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Remembering Ted Kennedy: The impact the Kennedys left on America

Wednesday, August 26, 2009 | 9:24 a.m. CDT; updated 1:56 p.m. CDT, Wednesday, August 26, 2009

At 12:24 this morning, my smart phone made its familiar ping; a text message had come been received. “cnnbrn: Senator Edward Kennedy died after a long fight against cancer.”

As with most baby boomers, the Kennedys had been a great influence in my life. Four names, John, Robert, Eunice and Edward, will be forever linked with unprecedented public service. My heart is heavy with the loss of Edward and I extend my thoughts to a family that has to bury the last of the “new generation” of American leaders.

I remember vividly watching John Kennedy pass in his motorcade in Washington in 1962. I had the privilege of meeting Bobby Kennedy as my mother and I walked the reception line at a fundraising luncheon in 1968. I helped train volunteers with the Special Olympics in Colorado. Today, I use Teddy Kennedy’s 1983 speech “Truth and Tolerance,” given at Jerry Falwell's Liberty Baptist College (now known as Liberty University), as an example of language, style and the ability of winning over a hostel audience for my speech classes.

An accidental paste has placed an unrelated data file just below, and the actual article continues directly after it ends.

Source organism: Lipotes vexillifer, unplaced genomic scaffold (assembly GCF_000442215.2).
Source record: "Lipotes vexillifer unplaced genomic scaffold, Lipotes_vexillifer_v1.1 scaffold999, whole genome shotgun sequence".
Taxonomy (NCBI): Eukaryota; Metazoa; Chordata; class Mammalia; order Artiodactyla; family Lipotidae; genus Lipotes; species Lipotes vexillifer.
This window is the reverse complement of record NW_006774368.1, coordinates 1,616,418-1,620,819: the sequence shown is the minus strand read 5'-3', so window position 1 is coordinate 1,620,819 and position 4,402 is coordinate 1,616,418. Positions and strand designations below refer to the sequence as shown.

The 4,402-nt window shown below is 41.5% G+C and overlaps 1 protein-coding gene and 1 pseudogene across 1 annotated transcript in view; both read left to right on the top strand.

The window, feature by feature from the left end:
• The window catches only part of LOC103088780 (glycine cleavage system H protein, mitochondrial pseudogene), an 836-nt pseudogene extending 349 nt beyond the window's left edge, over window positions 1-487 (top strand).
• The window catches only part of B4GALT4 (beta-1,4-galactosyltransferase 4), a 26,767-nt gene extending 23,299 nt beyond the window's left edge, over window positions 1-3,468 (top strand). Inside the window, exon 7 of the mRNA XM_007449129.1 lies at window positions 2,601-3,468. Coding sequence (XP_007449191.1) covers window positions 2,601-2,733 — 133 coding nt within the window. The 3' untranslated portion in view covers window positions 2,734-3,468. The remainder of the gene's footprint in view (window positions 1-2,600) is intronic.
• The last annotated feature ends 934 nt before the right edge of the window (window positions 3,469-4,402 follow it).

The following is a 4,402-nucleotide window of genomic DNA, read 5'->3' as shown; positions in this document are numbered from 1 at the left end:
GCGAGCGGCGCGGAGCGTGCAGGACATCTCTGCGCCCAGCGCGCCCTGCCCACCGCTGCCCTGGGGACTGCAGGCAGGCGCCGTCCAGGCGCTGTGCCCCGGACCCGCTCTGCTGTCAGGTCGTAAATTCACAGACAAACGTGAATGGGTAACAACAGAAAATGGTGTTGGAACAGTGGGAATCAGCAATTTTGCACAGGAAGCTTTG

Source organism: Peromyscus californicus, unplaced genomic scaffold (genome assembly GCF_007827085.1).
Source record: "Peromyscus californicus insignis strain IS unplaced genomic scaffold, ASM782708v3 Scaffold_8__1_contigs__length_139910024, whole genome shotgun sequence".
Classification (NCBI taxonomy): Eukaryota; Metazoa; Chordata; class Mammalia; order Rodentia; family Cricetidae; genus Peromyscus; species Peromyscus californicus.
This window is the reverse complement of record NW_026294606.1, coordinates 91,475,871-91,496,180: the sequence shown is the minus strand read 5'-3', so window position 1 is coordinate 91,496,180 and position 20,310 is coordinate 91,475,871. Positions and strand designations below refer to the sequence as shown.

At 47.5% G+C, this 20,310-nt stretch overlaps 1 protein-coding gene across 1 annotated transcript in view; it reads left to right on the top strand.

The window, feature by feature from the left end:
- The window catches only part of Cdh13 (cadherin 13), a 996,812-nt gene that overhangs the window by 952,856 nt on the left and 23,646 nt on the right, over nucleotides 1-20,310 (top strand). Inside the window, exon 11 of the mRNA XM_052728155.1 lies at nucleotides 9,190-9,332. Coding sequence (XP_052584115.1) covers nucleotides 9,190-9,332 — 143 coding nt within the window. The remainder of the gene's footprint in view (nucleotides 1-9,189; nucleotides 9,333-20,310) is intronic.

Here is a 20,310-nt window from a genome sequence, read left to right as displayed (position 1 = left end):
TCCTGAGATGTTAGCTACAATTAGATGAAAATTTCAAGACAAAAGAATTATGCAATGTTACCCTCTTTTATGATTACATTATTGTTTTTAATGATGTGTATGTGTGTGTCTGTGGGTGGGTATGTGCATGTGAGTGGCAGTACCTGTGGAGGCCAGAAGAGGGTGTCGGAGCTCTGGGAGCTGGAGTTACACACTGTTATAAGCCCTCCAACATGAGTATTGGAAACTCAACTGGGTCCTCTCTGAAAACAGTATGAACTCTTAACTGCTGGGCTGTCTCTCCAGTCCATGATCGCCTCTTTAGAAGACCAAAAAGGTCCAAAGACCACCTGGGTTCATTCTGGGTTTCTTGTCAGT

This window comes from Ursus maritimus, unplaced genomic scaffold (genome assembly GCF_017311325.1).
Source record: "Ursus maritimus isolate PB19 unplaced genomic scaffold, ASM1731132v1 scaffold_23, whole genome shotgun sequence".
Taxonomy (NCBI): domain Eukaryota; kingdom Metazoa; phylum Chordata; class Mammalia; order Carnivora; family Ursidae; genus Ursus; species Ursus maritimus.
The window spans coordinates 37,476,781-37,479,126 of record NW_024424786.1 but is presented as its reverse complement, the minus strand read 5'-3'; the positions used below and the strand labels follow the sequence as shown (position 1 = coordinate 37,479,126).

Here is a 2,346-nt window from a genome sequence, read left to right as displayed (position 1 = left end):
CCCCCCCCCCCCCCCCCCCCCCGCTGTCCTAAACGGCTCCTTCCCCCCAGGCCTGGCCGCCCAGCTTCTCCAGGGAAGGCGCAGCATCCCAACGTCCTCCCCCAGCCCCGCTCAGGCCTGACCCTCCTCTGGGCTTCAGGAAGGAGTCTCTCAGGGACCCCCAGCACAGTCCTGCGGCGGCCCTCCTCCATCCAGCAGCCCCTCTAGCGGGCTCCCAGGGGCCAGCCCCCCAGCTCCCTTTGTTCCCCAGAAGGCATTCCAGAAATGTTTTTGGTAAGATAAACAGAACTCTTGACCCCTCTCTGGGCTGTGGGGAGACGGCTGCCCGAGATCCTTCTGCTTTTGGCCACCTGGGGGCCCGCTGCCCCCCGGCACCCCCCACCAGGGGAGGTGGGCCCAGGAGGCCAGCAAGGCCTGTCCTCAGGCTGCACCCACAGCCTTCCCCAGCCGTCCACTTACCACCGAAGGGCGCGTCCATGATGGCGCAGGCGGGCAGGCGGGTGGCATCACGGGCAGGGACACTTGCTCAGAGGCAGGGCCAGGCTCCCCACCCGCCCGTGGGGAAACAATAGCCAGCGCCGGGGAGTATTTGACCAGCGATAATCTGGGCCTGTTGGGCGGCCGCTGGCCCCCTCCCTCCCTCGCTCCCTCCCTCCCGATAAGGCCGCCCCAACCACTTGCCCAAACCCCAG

Through torment and triumph, Teddy was a mentor to my own political growth. His continuous fight on behalf of America’s poor and middle class, building a still unfinished bridge of equality in a nation that watches the disparity of wealth become a deeper and wider chasm. His immovable support of fair and equal health care for all Americans regardless of status. His command of language and understanding of his power to lead the Senate for five decades.

Kennedy was not expected to live long after his diagnosis of brain cancer. However, the strength and knowledge that his ideals needed to continue allowed him to persevere against the odds. His last major public address at the 2008 Democratic National Convention was as awe inspiring as his keynote to the same body 28 years earlier. Kennedy made sure that an American tradition, that the torch will be passed again to a new generation of Americans, would continue.

I am reminded of a eulogy given by Robert Ingersoll in 1882. “They who stand with breaking hearts around this little grave have no fear. The largest and the noblest faith in all that is, and is to be, tells us that death, even at its worst, is only perfect rest.” I cannot see Edward Kennedy resting in his next incarnation. His hopes and dreams will continue to live in the hearts and minds of those who knew him and will in the future know the words of this true American patriot and continue to hold the torch of the American dream high.


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